As soon as E. Jean Carroll heard the verdict on Friday… $83.3 million in damages for defamation against Donald J. Trump: a world of possibilities opened up before her: How to use the money?
The vastly eclipsed amount the 5 million dollars awarded to her by a jury last spring in a different trial against Trump. It could be years before she sees the money, as Trump has said he will appeal, but she is already considering how she might use the money once she gets it.
“I’m not going to waste a cent of this,” he said. “Let’s do something good with it.”
Finding that out will take some time, he added. But he said he’ll treat himself to her Great Pyrenees and his pit bull. “Now I will be able to buy premium dog food,” she said.
Ms. Carroll, who appeared relaxed and happy in her lawyers’ offices on Saturday, spoke in her first interview since the Manhattan Jury Award in your favor a day before.
Carroll, 80, sued Trump, 77, for defamation after he called her a liar in June 2019, when she first publicly accused him. in a magazine article, of sexually assaulting her in a Bergdorf Goodman dressing room decades earlier. Trump continued to attack Carroll, in posts on his Truth Social website that lasted until the trial, as well as at press conferences and during the election campaign.
After Friday’s verdict, Trump launched a new attack on social media: “Our legal system is out of control and is being used as a political weapon.” But he avoided criticizing Mrs. Carroll, a silence that said it all. Carroll said she wasn’t ready to assume the former president was done with her.
“I can’t guess what Donald Trump will or won’t do,” he said. “I can’t guess.”
Told Saturday that Carroll would persist and hope to do something good with the money, one of Trump’s lawyers, Alina Habba, told a reporter what she had said Friday night: “We didn’t win today, but we will win.” . .”
Carroll said it wasn’t until Saturday morning that he finally began to enjoy what happened. “Yesterday was so overwhelming,” she said. “I couldn’t feel the euphoria.”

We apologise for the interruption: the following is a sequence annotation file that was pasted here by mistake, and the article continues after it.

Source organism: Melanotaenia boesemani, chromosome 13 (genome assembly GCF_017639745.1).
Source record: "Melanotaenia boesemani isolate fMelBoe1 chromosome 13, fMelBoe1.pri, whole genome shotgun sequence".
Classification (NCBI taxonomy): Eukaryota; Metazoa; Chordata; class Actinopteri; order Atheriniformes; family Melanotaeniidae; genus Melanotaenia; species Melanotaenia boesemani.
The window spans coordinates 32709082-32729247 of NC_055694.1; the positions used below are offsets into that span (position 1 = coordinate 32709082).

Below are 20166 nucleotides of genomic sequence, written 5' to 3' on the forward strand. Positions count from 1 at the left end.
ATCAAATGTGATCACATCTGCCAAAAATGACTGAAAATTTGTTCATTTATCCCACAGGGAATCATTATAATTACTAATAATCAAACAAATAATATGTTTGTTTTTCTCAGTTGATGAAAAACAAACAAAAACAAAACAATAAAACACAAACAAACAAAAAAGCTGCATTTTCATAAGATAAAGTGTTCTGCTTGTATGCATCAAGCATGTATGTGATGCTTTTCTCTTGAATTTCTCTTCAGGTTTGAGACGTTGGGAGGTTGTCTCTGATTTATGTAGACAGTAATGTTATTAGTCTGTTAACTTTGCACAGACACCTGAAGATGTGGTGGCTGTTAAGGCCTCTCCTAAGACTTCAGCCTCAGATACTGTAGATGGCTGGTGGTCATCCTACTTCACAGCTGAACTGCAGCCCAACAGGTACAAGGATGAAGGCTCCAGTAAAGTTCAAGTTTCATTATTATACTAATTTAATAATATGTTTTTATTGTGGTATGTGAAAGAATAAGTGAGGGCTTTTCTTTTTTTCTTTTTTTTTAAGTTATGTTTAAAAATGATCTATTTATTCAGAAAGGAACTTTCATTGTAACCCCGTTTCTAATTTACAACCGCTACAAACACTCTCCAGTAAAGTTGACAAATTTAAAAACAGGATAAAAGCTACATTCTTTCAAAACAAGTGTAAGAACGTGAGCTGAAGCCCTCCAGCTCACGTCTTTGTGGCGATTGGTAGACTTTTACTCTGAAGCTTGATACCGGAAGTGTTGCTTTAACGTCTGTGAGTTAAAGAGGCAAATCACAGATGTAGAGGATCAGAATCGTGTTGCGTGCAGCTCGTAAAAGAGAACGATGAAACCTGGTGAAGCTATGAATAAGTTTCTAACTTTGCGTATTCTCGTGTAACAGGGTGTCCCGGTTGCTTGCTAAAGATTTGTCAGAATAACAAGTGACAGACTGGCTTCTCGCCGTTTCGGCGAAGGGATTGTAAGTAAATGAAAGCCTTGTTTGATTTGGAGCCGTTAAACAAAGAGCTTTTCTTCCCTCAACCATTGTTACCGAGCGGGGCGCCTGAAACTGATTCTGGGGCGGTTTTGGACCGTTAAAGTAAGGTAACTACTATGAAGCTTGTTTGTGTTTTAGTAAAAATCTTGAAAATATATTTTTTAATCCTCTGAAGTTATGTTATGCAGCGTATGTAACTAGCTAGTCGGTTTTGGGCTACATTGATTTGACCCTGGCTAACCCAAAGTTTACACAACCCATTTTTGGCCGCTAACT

“This morning, around 8 or 9, having my first cup of tea, is when I really felt calm enough to feel what we had achieved.”
Carroll said the verdict was a victory especially for women.
“This victory, more than anything else, when we needed it most – after we lost the rights to our own bodies in many states – we put our flag in the ground in this case. The women won this one. “I think it bodes well for the future.”
Ms. Carroll praised the attorneys who have litigated her cases for more than four years, resulting in jury awards totaling nearly $90 million. Her lead attorney, Roberta A. Kaplan, suggested that Trump might think more now about the risks of additional attacks on Carroll.
“He cares about money,” Kaplan said. “And this is a lot of money for Donald Trump. And I don’t think he wants another sentence for the same amount..”
Carroll said that as the trial approached, she was scared at the prospect of confronting the man she had accused of assaulting her decades earlier. Her decision to publicly accuse him led to years of insults and ridicule; She called her a liar and said he didn’t know her.
“I was terrified for the next few weeks,” Carroll said. But when she began testifying on Jan. 16, with Trump at the defense table, she said she felt emboldened. “He is nothing in front of me,” she said.
He remembered the fable of the emperor: “When you really face that man, he is simply a naked man,” he said. “It’s the people around you that give you power.”
It took jurors less than three hours of deliberation Friday to strip him of some of that power. The verdict included $18.3 million to compensate Carroll for his ordeal and $65 million in punitive damages after the jury found Trump had acted with malice.
In 2018, Ms. Carroll testified during the trial that she earned about $50,000 a year writing freelance articles.
He said that while testifying, he occasionally glanced at Trump, who did not look back. He said he found answering his lawyer’s questions about Trump satisfactory. “I knew he heard me,” Carroll added.
He said he felt a special bond with the seven men and two women who had formed the anonymous jury in the trial and who had not given any clues during the trial about how they viewed the case.
“I felt like they were my brothers and sisters on that jury,” Carroll said. “They were like me. “They were New Yorkers.”
Shawn G. Crowley, another of her attorneys, said that after the verdict, jurors walked past them as they left the courtroom, and at least three smiled and nodded at Ms. Carroll.
As Carroll and her attorneys defend their verdicts on appeal and continue to fight for the full sentence, she said she was inspired to use the money to make real changes.
“I can’t say what they are yet. “We will all talk and come up with a big plan.”
But, he said, his own future (and that of his pets) was secure.
“You know, the dogs and I are going to get along great in our shack,” he said, adding, “but we’re going to do something great with this money.”
Kate Christobek and Mary Cramer contributed with reports.